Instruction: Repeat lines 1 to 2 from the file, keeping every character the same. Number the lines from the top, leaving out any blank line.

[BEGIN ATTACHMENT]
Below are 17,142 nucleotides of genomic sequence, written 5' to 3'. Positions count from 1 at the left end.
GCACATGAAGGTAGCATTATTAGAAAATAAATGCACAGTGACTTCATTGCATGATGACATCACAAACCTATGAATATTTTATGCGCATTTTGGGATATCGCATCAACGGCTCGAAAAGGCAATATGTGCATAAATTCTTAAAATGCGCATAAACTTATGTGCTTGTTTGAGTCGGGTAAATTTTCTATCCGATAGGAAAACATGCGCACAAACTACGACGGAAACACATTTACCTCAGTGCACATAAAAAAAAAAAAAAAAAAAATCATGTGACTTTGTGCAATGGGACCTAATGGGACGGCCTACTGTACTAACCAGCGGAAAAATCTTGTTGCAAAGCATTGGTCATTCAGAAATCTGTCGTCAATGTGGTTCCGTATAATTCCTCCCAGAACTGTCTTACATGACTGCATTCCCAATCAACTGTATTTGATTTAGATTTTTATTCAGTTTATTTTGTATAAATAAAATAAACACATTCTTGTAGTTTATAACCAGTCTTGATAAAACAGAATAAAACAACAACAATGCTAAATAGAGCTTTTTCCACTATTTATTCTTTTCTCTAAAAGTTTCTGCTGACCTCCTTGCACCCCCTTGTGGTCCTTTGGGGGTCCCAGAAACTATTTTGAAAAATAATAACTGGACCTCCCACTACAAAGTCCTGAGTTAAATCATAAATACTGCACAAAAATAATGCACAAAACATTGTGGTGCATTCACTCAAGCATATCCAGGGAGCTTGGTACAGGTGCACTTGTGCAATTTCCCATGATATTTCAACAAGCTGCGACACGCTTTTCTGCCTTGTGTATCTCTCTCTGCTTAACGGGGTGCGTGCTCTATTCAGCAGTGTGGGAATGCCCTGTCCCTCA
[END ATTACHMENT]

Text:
Below are 17,142 nucleotides of genomic sequence, written 5' to 3'. Positions count from 1 at the left end.
GCACATGAAGGTAGCATTATTAGAAAATAAATGCACAGTGACTTCATTGCATGATGACATCACAAACCTATGAATATTTTATGCGCATTTTGGGATATCGCATCAACGGCTCGAAAAGGCAATATGTGCATAAATTCTTAAAATGCGCATAAACTTATGTGCTTGTTTGAGTCGGGTAAATTTTCTATCCGATAGGAAAACATGCGCACAAACTACGACGGAAACACATTTACCTCAGTGCACATAAAAAAAAAAAAAAAAAAAATCATGTGACTTTGTGCAATGGGACCTAATGGGACGGCCTACTGTACTAACCAGCGGAAAAATCTTGTTGCAAAGCATTGGTCATTCAGAAATCTGTCGTCAATGTGGTTCCGTATAATTCCTCCCAGAACTGTCTTACATGACTGCATTCCCAATCAACTGTATTTGATTTAGATTTTTATTCAGTTTATTTTGTATAAATAAAATAAACACATTCTTGTAGTTTATAACCAGTCTTGATAAAACAGAATAAAACAACAACAATGCTAAATAGAGCTTTTTCCACTATTTATTCTTTTCTCTAAAAGTTTCTGCTGACCTCCTTGCACCCCCTTGTGGTCCTTTGGGGGTCCCAGAAACTATTTTGAAAAATAATAACTGGACCTCCCACTACAAAGTCCTGAGTTAAATCATAAATACTGCACAAAAATAATGCACAAAACATTGTGGTGCATTCACTCAAGCATATCCAGGGAGCTTGGTACAGGTGCACTTGTGCAATTTCCCATGATATTTCAACAAGCTGCGACACGCTTTTCTGCCTTGTGTATCTCTCTCTGCTTAACGGGGTGCGTGCTCTATTCAGCAGTGTGGGAATGCCCTGTCCCTCA